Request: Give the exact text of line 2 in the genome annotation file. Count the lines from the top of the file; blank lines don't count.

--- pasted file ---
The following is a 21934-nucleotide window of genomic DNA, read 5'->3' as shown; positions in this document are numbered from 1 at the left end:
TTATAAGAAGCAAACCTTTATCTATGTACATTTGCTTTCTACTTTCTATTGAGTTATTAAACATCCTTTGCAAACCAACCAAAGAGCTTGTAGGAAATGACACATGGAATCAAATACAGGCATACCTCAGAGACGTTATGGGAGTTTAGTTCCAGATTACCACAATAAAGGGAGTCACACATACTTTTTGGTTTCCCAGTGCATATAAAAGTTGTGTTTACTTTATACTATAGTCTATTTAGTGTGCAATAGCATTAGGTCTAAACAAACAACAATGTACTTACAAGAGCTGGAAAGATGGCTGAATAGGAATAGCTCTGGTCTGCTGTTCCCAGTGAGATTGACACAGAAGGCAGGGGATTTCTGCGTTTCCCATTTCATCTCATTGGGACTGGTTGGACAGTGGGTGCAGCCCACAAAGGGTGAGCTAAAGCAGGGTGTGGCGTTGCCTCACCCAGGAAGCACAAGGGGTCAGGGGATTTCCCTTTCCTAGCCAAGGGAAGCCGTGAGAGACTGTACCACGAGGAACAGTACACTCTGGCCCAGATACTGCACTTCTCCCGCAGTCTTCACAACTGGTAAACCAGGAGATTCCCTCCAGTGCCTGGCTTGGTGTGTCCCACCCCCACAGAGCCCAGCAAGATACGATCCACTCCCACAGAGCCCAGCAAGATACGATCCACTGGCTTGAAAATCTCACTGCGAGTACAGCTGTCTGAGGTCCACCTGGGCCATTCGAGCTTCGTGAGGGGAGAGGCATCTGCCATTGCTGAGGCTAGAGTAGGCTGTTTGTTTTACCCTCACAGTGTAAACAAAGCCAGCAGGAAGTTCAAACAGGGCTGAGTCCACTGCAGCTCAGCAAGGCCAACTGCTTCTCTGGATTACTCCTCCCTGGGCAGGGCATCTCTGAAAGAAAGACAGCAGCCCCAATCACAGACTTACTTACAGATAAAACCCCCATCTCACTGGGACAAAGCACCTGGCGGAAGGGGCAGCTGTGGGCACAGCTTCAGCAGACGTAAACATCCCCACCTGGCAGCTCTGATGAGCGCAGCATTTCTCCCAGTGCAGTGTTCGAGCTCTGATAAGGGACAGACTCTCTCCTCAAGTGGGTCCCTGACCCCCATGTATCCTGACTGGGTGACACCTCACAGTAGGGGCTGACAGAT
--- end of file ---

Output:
TTATAAGAAGCAAACCTTTATCTATGTACATTTGCTTTCTACTTTCTATTGAGTTATTAAACATCCTTTGCAAACCAACCAAAGAGCTTGTAGGAAATGACACATGGAATCAAATACAGGCATACCTCAGAGACGTTATGGGAGTTTAGTTCCAGATTACCACAATAAAGGGAGTCACACATACTTTTTGGTTTCCCAGTGCATATAAAAGTTGTGTTTACTTTATACTATAGTCTATTTAGTGTGCAATAGCATTAGGTCTAAACAAACAACAATGTACTTACAAGAGCTGGAAAGATGGCTGAATAGGAATAGCTCTGGTCTGCTGTTCCCAGTGAGATTGACACAGAAGGCAGGGGATTTCTGCGTTTCCCATTTCATCTCATTGGGACTGGTTGGACAGTGGGTGCAGCCCACAAAGGGTGAGCTAAAGCAGGGTGTGGCGTTGCCTCACCCAGGAAGCACAAGGGGTCAGGGGATTTCCCTTTCCTAGCCAAGGGAAGCCGTGAGAGACTGTACCACGAGGAACAGTACACTCTGGCCCAGATACTGCACTTCTCCCGCAGTCTTCACAACTGGTAAACCAGGAGATTCCCTCCAGTGCCTGGCTTGGTGTGTCCCACCCCCACAGAGCCCAGCAAGATACGATCCACTCCCACAGAGCCCAGCAAGATACGATCCACTGGCTTGAAAATCTCACTGCGAGTACAGCTGTCTGAGGTCCACCTGGGCCATTCGAGCTTCGTGAGGGGAGAGGCATCTGCCATTGCTGAGGCTAGAGTAGGCTGTTTGTTTTACCCTCACAGTGTAAACAAAGCCAGCAGGAAGTTCAAACAGGGCTGAGTCCACTGCAGCTCAGCAAGGCCAACTGCTTCTCTGGATTACTCCTCCCTGGGCAGGGCATCTCTGAAAGAAAGACAGCAGCCCCAATCACAGACTTACTTACAGATAAAACCCCCATCTCACTGGGACAAAGCACCTGGCGGAAGGGGCAGCTGTGGGCACAGCTTCAGCAGACGTAAACATCCCCACCTGGCAGCTCTGATGAGCGCAGCATTTCTCCCAGTGCAGTGTTCGAGCTCTGATAAGGGACAGACTCTCTCCTCAAGTGGGTCCCTGACCCCCATGTATCCTGACTGGGTGACACCTCACAGTAGGGGCTGACAGAT